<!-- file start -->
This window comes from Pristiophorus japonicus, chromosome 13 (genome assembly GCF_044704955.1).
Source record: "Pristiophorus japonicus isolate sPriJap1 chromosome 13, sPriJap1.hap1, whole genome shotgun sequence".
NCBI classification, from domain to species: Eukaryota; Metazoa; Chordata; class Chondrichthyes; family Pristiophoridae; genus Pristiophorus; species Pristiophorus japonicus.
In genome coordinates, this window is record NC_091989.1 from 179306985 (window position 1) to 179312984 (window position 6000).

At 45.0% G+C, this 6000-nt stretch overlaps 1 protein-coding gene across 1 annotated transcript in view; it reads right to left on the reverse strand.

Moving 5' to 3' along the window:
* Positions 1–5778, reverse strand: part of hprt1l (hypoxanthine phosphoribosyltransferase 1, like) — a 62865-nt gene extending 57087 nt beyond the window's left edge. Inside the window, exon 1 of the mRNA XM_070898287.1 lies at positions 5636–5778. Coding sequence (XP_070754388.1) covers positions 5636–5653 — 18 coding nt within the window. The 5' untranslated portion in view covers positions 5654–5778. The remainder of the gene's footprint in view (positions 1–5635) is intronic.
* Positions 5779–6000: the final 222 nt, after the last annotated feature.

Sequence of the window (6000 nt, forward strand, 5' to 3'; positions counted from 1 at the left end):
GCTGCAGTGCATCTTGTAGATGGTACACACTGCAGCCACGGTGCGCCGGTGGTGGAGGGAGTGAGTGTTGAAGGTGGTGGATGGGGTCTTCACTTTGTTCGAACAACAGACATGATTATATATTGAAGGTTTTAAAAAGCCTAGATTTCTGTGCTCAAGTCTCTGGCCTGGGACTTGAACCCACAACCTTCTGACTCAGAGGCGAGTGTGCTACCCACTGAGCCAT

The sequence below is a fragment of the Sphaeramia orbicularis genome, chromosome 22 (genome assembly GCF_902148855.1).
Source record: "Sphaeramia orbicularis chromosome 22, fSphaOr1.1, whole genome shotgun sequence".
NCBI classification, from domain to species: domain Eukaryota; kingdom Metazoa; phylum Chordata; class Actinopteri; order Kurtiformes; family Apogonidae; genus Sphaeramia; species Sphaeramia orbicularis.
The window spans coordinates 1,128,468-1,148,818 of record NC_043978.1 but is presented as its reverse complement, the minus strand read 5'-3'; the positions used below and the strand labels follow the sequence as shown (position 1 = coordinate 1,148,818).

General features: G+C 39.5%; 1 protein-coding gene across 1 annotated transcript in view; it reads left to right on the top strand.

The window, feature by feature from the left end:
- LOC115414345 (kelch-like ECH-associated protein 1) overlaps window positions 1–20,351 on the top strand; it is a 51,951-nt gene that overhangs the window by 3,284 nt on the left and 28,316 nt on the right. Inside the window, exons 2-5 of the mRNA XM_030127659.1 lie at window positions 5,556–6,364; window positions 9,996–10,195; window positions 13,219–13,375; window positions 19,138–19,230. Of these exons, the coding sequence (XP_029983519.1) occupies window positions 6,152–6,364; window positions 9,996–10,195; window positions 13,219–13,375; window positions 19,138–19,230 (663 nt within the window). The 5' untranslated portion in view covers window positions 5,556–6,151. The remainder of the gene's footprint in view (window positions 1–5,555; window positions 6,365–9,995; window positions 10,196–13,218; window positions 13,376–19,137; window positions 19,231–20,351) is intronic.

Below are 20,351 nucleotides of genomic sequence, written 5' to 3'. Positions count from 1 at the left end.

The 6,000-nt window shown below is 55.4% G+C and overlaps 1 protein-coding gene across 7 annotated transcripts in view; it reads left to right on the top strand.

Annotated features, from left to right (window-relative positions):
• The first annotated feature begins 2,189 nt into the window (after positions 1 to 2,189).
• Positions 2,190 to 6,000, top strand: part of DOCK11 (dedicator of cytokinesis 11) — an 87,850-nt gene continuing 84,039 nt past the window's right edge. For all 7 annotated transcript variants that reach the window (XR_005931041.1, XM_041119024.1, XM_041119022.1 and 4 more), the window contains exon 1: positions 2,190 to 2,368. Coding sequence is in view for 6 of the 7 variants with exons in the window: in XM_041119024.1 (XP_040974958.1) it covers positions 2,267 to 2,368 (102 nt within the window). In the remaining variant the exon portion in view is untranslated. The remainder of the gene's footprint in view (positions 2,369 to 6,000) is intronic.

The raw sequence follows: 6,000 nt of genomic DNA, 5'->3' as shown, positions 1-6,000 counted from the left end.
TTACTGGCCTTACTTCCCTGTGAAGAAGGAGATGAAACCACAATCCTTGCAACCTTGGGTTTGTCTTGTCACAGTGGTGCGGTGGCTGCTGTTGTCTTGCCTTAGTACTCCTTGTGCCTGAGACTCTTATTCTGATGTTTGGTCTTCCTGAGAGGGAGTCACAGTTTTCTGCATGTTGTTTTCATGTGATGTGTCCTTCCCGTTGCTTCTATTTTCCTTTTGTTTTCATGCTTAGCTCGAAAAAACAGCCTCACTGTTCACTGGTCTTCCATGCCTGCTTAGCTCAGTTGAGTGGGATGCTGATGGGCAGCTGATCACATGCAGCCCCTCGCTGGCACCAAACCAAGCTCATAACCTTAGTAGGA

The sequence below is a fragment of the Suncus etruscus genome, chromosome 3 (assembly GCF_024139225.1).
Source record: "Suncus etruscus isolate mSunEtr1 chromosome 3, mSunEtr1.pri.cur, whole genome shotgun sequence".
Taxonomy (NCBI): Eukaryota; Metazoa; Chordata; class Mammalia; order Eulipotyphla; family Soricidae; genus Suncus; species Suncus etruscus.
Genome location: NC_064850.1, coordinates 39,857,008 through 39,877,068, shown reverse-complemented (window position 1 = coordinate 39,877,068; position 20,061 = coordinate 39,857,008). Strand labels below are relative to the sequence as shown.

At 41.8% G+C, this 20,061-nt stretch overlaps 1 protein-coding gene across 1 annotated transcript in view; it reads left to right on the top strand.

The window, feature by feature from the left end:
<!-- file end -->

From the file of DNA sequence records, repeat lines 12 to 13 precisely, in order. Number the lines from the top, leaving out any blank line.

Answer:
Source record: "Sphaeramia orbicularis chromosome 22, fSphaOr1.1, whole genome shotgun sequence".
NCBI classification, from domain to species: domain Eukaryota; kingdom Metazoa; phylum Chordata; class Actinopteri; order Kurtiformes; family Apogonidae; genus Sphaeramia; species Sphaeramia orbicularis.